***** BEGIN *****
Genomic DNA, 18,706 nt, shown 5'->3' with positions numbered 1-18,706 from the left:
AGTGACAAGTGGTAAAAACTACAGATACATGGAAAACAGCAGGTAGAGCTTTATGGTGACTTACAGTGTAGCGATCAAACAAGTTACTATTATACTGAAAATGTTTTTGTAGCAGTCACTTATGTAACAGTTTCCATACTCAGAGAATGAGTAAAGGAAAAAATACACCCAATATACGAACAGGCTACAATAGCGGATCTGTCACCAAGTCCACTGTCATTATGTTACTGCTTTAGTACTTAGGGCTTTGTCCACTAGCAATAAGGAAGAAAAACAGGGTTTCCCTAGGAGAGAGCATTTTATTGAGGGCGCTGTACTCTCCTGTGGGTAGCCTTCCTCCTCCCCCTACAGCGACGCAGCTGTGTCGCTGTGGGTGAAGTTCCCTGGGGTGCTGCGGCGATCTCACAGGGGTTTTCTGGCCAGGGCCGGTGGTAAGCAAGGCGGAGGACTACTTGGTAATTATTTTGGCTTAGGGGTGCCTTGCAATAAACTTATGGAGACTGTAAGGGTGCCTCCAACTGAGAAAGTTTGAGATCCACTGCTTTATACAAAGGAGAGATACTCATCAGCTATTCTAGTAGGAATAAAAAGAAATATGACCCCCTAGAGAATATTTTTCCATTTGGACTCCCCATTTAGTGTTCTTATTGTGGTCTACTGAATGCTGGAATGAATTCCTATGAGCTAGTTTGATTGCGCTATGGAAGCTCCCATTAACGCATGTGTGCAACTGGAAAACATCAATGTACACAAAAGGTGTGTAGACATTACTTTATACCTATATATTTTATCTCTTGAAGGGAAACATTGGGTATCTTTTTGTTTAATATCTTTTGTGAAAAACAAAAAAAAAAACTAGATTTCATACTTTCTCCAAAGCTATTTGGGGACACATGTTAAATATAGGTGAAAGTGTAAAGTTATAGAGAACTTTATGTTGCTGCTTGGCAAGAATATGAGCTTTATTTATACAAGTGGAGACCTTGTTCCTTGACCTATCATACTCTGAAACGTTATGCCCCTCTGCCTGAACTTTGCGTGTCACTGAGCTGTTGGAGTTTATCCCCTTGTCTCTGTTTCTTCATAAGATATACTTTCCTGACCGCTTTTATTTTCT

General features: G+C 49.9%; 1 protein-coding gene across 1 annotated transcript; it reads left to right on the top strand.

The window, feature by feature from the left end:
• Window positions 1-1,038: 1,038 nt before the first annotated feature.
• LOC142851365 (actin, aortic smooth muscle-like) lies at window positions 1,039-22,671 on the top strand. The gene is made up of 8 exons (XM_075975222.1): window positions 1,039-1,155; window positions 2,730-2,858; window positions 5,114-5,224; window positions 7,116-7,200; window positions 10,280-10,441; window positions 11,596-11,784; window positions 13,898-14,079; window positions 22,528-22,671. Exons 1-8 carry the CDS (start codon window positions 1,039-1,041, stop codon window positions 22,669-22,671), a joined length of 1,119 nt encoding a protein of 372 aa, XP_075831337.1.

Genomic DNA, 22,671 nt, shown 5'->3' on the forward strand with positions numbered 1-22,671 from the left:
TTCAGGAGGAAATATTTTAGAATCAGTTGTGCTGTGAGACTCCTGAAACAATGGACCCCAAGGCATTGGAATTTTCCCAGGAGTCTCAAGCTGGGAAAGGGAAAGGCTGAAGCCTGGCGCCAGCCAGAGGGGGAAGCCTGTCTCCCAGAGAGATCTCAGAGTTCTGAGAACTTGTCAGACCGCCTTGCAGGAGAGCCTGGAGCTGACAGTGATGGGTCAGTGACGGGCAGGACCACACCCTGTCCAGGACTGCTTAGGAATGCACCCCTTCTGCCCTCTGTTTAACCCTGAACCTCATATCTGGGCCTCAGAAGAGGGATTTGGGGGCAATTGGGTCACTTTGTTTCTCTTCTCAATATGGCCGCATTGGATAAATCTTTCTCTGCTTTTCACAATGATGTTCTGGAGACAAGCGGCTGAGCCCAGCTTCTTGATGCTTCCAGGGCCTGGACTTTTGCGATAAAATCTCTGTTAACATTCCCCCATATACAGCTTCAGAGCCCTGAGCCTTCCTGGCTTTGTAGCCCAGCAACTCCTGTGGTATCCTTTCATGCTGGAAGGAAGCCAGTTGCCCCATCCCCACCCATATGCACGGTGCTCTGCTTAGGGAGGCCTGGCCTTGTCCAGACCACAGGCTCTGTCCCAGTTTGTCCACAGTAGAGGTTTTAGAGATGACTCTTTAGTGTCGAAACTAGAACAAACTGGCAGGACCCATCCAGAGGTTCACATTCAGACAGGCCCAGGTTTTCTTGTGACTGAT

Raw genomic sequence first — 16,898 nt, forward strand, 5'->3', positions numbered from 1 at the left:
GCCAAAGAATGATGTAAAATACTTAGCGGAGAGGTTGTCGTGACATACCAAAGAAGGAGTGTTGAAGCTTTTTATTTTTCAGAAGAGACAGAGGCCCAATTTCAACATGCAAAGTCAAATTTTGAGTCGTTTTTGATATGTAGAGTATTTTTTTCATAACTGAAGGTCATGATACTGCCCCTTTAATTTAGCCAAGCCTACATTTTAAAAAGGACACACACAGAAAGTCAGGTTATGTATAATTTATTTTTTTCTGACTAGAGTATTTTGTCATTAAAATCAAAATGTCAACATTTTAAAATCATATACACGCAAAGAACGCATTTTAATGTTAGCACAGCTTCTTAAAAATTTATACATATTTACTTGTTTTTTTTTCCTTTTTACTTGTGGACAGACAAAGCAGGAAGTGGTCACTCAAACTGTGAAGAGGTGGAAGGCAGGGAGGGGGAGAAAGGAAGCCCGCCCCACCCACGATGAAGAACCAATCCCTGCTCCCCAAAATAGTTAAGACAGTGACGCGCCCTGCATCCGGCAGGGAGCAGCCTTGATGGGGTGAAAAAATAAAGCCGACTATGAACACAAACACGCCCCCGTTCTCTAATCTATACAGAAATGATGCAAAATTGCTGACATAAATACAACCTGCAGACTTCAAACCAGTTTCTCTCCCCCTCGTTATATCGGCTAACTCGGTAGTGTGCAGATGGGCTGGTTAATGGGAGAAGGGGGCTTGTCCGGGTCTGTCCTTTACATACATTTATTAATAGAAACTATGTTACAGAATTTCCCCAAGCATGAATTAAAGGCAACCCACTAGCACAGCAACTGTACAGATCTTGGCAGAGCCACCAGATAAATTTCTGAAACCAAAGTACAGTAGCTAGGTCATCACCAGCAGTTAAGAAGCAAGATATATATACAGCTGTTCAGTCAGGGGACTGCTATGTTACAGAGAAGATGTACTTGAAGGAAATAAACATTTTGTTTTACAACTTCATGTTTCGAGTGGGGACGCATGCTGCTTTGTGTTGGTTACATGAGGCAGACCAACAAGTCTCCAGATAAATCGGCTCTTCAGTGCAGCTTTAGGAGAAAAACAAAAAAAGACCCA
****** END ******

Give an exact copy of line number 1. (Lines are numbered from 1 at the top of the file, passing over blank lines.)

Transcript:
Genomic DNA, 18,706 nt, shown 5'->3' with positions numbered 1-18,706 from the left: